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UBS ETRACS 4-Month S&P 500 VIX Futures ETN (VXDD)

VXDD is defunct since September 11, 2012. Stopped trading due to fund redemption
  • Aug. 28, 2012, 12:55 PM
    Low volatility may be here to stay, argues BNP's Gerry Fowler, the result of an "extreme" risk-on, risk-off environment where investors sit on their hands until some central banker or government official utters something. The resulting high volatility on just a few days makes all other trading sessions snoozers. It's enough to drive even Louis Bacon to the golf course.
    | 12 Comments
  • Aug. 20, 2012, 10:45 AM
    "Market fundamentals do not justify these extremely low levels of volatility," writes JPMorgan's Marko Kolanovic, attributing the recent lack of action to large option sales (as traders try to generate yield) pinning the S&P near 1400. Much of these positions are expiring today, which should "loosen the grip" on the VIX (VXX). (h/t tradefast)
    | 12 Comments
  • Aug. 16, 2012, 10:52 AM
    Though the share price is down 67% YTD, the number of shares issued for the VIX ETN (VXX) has soared sixfold to 142M. Trading volatility is the equivalent of competing in the deep end of the pool - unless you're Mark Spitz (showing our age, let's make it Michael Phelps), you may want to avoid.
    | 12 Comments
  • Aug. 16, 2012, 8:39 AM
    The recent drop in the VIX to below 15 is about the 5th time at that level in the last 2 years, notes MarketTech, and the other instances have indeed coincided with market tops. The pullback in the S&P 500 on the other 4 occasions tended to last for about 2 months and range from 6-19%.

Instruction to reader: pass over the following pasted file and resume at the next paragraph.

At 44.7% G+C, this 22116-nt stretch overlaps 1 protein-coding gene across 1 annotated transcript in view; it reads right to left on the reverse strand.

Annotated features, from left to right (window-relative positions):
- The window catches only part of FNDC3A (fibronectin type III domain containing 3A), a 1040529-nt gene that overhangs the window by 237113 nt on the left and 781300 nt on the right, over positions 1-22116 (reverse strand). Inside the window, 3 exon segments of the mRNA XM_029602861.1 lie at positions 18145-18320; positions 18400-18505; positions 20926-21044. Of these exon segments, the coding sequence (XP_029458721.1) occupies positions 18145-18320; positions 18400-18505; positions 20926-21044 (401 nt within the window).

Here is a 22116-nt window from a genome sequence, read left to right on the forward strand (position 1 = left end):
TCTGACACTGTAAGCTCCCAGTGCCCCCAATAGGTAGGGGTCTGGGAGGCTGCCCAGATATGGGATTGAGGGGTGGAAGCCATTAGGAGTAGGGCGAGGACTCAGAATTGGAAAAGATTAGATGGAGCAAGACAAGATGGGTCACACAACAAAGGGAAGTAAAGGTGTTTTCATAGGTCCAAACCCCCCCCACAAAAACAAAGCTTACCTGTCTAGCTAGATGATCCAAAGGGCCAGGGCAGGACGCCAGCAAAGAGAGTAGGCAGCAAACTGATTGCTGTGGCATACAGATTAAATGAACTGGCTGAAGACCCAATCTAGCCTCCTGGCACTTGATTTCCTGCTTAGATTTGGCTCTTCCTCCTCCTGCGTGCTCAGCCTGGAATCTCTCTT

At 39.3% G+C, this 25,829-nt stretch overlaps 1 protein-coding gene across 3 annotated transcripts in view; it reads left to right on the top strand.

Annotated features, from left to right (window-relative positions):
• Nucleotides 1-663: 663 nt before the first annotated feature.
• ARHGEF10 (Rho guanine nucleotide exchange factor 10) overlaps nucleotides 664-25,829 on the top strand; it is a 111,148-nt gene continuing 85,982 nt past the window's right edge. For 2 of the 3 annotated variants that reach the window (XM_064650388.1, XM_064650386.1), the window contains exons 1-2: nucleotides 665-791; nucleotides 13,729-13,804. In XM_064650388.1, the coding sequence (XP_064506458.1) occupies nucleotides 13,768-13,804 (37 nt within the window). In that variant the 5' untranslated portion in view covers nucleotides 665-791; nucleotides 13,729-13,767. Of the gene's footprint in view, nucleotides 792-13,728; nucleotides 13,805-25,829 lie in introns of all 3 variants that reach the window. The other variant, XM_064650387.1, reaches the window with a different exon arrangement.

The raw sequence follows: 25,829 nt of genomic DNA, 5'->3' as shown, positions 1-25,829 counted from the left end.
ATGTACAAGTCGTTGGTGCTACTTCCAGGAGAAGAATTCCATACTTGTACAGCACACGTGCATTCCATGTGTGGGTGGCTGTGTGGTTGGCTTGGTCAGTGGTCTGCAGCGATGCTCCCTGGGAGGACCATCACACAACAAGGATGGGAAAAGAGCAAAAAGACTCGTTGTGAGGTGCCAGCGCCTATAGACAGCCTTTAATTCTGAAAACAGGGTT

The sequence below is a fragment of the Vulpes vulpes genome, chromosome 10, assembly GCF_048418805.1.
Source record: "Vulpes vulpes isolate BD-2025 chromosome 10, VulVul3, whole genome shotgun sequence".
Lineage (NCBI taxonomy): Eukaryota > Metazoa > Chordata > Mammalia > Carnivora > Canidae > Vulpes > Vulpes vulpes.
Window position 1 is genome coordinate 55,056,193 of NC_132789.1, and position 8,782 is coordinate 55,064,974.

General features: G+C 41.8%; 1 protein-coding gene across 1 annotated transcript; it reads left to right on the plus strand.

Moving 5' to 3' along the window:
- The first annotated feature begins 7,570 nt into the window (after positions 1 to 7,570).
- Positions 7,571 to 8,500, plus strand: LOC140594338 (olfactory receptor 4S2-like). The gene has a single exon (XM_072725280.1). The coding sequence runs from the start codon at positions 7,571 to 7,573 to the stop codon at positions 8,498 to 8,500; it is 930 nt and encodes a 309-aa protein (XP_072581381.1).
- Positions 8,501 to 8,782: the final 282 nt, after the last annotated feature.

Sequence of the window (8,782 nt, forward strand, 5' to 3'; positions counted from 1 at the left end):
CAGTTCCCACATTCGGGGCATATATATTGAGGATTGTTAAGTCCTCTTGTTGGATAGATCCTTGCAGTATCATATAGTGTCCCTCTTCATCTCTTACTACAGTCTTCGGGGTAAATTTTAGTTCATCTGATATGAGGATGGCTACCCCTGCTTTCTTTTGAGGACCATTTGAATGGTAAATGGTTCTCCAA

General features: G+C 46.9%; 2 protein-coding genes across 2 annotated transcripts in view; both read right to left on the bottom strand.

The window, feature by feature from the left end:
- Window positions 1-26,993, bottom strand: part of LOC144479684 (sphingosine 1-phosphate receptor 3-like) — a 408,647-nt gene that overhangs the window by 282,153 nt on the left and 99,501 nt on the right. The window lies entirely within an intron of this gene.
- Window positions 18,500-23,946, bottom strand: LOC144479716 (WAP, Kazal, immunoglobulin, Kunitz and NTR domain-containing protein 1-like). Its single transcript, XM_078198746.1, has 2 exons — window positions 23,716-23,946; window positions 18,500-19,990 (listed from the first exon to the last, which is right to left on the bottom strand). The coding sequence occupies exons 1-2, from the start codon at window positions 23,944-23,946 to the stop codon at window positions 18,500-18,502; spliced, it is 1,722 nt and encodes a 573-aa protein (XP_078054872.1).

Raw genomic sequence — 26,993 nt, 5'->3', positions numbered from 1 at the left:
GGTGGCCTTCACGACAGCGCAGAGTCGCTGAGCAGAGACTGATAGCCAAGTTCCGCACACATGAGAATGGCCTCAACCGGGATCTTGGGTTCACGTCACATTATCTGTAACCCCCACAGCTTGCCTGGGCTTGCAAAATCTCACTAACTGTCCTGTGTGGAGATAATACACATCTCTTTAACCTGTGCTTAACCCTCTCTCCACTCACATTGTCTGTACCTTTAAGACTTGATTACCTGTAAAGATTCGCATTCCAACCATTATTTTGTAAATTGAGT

| 13 Comments
  • Aug. 15, 2012, 4:41 PM
    The VIX below 15 is low? The realized volatility on the S&P 500 over the last 7 days is 1.87, according to a trader (the VIX measures expected volatility over the coming 30 days). It may not be a record as he has spotted a 7-day period in June 1996 when it measured 1.28.
    | 6 Comments
  • Aug. 15, 2012, 12:08 PM
    More on the VIX below 15: A chart of the VIX going back to 1994 shows 2 lengthy periods in which it held below that level - both were accompanied by healthy returns for the S&P. The VIX today -1.5% to 14.63.
    | 12 Comments
  • Aug. 14, 2012, 3:16 PM
    With the meme circulating that a sub-15 VIX is rare, not likely to last, and consequently bearish for stocks (I, II), Bespoke reminds that prior to 2007, sub-15 was closer to the norm. In one 3 year period - 1993 to 1995 - the VIX closed below 15 on 89% of all trading days.
    | 18 Comments
  • Aug. 13, 2012, 3:46 PM
    Scratching your head about a lower VIX (VXX -2.4%) even with stocks down? Don't forget the roll, writes Bill Luby. Today is the day SPX options contracts roll forward one month. A particularly large difference between near-term and further out term volatilities causes the VIX to be substantially depressed, though this should diminsh over time.
    | 10 Comments
  • Aug. 13, 2012, 9:06 AM
    A sub-15 VIX (Friday close 14.7) is rare, says Goldman Sachs, and it doesn't stay below that level for long (true post-2007, pre-crisis not so much). It's not just the U.S., but implied volatilities have dropped across every global index followed by the Goldman team. Another sign: The put/call ratio has declined to its lowest level in more than 3 years, as players pull off hedges.
    | 9 Comments
  • Jul. 10, 2012, 1:29 PM